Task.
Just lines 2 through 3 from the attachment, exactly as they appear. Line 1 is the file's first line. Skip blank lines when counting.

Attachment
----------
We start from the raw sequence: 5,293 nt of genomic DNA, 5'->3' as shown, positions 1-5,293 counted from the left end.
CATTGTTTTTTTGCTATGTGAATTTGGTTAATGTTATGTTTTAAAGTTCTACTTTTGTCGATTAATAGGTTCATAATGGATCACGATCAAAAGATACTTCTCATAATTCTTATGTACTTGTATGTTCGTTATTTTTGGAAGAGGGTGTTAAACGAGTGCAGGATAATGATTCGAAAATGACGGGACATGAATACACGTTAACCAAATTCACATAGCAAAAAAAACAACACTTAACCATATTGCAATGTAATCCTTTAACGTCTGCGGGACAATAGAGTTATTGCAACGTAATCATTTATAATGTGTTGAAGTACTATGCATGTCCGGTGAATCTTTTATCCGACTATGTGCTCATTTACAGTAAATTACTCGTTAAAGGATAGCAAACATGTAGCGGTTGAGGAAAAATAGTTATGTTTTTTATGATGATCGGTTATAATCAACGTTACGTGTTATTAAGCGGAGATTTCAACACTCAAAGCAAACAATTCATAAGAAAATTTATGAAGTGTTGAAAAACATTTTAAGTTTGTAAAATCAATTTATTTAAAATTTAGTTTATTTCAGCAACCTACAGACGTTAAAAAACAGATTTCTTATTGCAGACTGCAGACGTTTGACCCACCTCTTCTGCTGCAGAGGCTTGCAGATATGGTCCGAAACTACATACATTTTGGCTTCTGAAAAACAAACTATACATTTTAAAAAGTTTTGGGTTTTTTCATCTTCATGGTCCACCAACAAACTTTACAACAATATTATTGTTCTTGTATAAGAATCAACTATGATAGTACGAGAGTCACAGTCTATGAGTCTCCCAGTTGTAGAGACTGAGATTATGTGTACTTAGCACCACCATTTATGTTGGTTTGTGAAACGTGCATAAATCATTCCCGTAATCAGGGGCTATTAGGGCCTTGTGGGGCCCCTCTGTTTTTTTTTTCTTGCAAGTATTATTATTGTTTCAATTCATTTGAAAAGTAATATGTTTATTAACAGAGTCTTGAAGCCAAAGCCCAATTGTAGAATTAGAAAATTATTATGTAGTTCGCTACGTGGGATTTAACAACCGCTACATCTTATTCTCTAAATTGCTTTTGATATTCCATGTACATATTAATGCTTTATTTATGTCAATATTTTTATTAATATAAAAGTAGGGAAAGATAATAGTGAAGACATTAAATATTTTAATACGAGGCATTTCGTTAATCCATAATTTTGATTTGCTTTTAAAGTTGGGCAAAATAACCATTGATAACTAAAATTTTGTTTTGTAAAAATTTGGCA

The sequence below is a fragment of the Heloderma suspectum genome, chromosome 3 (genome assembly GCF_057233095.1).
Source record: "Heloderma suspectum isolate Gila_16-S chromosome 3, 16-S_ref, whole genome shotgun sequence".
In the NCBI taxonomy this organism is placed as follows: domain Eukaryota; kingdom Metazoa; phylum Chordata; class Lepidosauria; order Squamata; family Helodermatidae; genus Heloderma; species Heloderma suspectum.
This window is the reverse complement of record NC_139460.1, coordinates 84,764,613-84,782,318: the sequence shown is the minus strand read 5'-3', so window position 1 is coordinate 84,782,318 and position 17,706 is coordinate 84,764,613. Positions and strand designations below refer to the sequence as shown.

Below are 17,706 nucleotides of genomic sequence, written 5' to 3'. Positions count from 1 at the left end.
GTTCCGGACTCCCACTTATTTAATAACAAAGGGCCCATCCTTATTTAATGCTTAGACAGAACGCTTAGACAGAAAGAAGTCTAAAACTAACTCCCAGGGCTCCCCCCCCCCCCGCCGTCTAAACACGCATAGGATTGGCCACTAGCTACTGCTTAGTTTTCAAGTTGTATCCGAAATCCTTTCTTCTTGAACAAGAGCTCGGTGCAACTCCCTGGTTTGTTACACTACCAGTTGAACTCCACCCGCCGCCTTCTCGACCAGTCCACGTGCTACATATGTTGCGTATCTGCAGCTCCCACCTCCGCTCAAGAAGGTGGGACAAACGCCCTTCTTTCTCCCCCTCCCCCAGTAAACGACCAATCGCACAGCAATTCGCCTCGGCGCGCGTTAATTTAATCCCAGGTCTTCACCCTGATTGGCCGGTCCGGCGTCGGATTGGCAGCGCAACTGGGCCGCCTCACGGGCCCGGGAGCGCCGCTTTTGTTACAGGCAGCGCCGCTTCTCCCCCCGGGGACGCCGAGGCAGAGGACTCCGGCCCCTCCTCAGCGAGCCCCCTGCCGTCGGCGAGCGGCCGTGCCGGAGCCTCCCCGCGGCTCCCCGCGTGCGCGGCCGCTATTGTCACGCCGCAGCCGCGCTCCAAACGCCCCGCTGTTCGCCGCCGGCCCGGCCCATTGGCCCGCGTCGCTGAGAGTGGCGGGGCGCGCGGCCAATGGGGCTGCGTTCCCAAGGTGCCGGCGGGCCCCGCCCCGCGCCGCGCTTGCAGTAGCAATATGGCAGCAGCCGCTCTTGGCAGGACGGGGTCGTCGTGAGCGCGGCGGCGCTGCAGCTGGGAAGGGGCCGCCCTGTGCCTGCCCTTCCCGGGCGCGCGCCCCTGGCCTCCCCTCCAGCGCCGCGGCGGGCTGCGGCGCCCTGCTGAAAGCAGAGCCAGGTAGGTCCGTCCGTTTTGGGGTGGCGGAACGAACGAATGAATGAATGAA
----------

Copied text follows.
CATTGTTTTTTTGCTATGTGAATTTGGTTAATGTTATGTTTTAAAGTTCTACTTTTGTCGATTAATAGGTTCATAATGGATCACGATCAAAAGATACTTCTCATAATTCTTATGTACTTGTATGTTCGTTATTTTTGGAAGAGGGTGTTAAACGAGTGCAGGATAATGATTCGAAAATGACGGGACATGAATACACGTTAACCAAATTCACATAGCAAAAAAAACAACACTTAACCATATTGCAATGTAATCCTTTAACGTCTGCGGGACAATAGAGTTATTGCAACGTAATCATTTATAATGTGTTGAAGTACTATGCATGTCCGGTGAATCTTTTATCCGACTATGTGCTCATTTACAGTAAATTACTCGTTAAAGGATAGCAAACATGTAGCGGTTGAGGAAAAATAGTTATGTTTTTTATGATGATCGGTTATAATCAACGTTACGTGTTATTAAGCGGAGATTTCAACACTCAAAGCAAACAATTCATAAGAAAATTTATGAAGTGTTGAAAAACATTTTAAGTTTGTAAAATCAATTTATTTAAAATTTAGTTTATTTCAGCAACCTACAGACGTTAAAAAACAGATTTCTTATTGCAGACTGCAGACGTTTGACCCACCTCTTCTGCTGCAGAGGCTTGCAGATATGGTCCGAAACTACATACATTTTGGCTTCTGAAAAACAAACTATACATTTTAAAAAGTTTTGGGTTTTTTCATCTTCATGGTCCACCAACAAACTTTACAACAATATTATTGTTCTTGTATAAGAATCAACTATGATAGTACGAGAGTCACAGTCTATGAGTCTCCCAGTTGTAGAGACTGAGATTATGTGTACTTAGCACCACCATTTATGTTGGTTTGTGAAACGTGCATAAATCATTCCCGTAATCAGGGGCTATTAGGGCCTTGTGGGGCCCCTCTGTTTTTTTTTTCTTGCAAGTATTATTATTGTTTCAATTCATTTGAAAAGTAATATGTTTATTAACAGAGTCTTGAAGCCAAAGCCCAATTGTAGAATTAGAAAATTATTATGTAGTTCGCTACGTGGGATTTAACAACCGCTACATCTTATTCTCTAAATTGCTTTTGATATTCCATGTACATATTAATGCTTTATTTATGTCAATATTTTTATTAATATAAAAGTAGGGAAAGATAATAGTGAAGACATTAAATATTTTAATACGAGGCATTTCGTTAATCCATAATTTTGATTTGCTTTTAAAGTTGGGCAAAATAACCATTGATAACTAAAATTTTGTTTTGTAAAAATTTGGCA

The sequence below is a fragment of the Heloderma suspectum genome, chromosome 3 (genome assembly GCF_057233095.1).